Sorry Mike - just scrolled down further and noticed your follow-up post, and
that you need 90 mph figures not 70 mph figures.
Can't help you there....
Maybe plant some pine trees around the tower?
Another useful thing to consider is this: A freestanding tower is more likely
to "fall like a tree" (as opposed to a guyed tower, which collapses in a pile.)
So if you assume the tower will fall like a tree in the most undesirable
direction (which, after all, is exactly where it would probably fall anyway,
due to corollary 1 of Murphy's law), what damage will it do?
If it will cause no harm to life or property that is not your own, then whoever
is asking for the 90 mph drawings is just making you jump through a useless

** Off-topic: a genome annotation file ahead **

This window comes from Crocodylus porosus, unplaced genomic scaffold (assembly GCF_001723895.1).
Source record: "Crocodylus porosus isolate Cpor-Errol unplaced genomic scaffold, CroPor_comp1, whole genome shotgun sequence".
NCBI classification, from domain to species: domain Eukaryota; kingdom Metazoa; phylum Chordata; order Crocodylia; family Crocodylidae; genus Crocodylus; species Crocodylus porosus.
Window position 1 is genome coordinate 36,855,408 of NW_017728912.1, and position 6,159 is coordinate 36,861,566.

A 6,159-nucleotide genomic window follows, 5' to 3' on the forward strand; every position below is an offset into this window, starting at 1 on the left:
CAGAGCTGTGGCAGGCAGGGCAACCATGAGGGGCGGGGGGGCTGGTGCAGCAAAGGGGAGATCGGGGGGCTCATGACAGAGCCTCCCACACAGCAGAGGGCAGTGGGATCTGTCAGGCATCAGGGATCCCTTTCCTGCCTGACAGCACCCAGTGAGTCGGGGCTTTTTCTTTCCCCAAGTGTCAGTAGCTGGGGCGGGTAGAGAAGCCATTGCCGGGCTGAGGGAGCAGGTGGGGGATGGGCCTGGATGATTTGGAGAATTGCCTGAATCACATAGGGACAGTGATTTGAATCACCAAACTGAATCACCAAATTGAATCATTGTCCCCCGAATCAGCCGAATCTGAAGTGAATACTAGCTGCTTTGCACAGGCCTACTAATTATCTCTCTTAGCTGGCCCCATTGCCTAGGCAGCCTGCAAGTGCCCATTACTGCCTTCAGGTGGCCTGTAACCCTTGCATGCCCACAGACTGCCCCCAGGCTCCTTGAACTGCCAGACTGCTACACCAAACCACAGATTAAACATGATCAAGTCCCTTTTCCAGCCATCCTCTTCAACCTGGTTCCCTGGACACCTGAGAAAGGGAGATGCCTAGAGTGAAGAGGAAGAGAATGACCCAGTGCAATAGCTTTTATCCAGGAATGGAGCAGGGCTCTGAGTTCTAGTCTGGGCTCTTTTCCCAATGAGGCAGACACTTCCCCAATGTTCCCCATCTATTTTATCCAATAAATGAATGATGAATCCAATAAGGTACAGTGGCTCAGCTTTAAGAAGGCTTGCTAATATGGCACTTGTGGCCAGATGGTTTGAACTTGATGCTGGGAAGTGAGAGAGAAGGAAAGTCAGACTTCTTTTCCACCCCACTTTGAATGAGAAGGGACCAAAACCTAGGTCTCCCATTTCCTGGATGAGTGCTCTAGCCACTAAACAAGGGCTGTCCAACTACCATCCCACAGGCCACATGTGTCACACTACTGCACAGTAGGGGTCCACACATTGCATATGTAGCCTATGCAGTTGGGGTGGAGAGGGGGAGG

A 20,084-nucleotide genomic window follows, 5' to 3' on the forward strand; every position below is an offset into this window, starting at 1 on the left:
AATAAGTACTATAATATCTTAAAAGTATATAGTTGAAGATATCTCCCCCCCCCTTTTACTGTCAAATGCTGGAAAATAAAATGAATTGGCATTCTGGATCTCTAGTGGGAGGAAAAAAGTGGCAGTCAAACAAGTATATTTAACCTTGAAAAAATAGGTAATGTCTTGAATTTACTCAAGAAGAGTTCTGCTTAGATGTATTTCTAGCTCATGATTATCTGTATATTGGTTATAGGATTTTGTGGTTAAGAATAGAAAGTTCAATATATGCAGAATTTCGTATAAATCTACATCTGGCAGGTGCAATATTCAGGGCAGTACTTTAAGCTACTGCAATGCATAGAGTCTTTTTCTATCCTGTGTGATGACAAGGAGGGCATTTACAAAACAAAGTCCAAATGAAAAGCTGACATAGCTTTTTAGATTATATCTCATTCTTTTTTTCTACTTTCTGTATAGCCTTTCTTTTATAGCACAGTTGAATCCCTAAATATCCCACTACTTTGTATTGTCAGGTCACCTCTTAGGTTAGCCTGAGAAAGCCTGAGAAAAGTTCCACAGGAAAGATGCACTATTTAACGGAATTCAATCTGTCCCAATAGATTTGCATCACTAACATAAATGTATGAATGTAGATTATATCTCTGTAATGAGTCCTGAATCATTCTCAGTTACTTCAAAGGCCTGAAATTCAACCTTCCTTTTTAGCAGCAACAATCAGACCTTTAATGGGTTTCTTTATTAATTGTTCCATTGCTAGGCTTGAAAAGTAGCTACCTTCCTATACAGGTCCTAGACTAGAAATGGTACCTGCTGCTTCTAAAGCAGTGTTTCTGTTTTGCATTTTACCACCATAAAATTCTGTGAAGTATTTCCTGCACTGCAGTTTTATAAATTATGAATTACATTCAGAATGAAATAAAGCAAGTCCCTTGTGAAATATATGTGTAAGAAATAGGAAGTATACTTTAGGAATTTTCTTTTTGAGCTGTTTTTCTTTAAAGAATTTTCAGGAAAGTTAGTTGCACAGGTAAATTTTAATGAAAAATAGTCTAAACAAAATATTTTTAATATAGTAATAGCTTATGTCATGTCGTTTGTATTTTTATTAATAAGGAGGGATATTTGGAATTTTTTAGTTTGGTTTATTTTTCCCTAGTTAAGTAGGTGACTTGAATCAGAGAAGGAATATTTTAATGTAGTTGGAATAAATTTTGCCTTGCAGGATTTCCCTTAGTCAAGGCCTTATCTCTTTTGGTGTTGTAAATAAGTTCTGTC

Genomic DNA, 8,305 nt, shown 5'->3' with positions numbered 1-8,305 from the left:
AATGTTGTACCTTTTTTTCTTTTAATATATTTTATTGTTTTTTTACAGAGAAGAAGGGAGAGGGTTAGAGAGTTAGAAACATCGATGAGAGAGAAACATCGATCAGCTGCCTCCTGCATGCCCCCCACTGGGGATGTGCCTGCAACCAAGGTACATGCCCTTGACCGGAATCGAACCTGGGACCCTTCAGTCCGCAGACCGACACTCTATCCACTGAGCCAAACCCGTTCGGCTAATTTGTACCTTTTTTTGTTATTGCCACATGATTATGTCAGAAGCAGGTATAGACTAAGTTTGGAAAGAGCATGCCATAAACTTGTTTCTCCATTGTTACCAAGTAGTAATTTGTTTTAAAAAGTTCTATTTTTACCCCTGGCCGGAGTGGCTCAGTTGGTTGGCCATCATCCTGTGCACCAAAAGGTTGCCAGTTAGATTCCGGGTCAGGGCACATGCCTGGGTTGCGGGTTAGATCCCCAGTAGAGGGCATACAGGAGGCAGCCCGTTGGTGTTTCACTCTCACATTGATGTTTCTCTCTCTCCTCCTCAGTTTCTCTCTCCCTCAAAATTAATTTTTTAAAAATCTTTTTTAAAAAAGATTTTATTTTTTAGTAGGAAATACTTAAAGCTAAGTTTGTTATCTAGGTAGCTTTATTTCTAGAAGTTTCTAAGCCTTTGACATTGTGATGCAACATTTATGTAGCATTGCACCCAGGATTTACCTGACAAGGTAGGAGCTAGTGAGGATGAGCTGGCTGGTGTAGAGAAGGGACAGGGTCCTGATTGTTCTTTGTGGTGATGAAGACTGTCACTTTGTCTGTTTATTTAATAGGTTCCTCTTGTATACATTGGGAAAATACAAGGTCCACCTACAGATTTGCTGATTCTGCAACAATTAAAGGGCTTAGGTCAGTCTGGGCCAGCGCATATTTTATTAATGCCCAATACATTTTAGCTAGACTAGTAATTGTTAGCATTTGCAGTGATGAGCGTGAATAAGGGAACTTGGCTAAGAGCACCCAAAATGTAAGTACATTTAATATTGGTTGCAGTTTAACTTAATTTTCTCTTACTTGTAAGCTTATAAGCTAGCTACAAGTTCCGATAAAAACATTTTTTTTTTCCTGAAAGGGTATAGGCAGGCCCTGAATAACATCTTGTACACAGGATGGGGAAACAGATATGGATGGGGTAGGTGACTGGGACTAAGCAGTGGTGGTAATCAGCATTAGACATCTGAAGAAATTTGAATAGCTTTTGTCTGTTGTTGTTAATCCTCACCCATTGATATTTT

hoop that doesn't protect the town or any of its other residents.
I wonder... if you were to assure them in writing in your application that if
the permit is approved you would hold them harmless and release them from any
and all liability if the tower falls for any reason, and that you are accepting
the risks associated with installing a tower whose rating at 90 mph is not
known, maybe they will accept that? I dunno - it's a stretch, but maybe you
want to ask the zoning officer if that would be acceptable, in lieu of making
the investment in getting the proper calculations done.
Then again, if you want to be able to sleep at night when it's howling like
gangbusters out there, then just bite the bullet and get the calculations done,
unless you are lucky enough to find someone else who has.
To: firstname.lastname@example.org; email@example.com
Subject: RE: TowerTalk Digest, Vol 108, Issue 25
Date: Tue, 6 Dec 2011 12:30:34 -0800
The HDBX-48 is rated for 18 sq. ft of Area, and 360 lbs. of Thrust.
The components are: BX3A, BX4, BX5, BX6, BX7, BX8, ACWS.
The base is 5'9" square x 4' deep, which requires 4.9 cu yds of concrete.
Source: 1979 Rohn Ham Tower Catalog.
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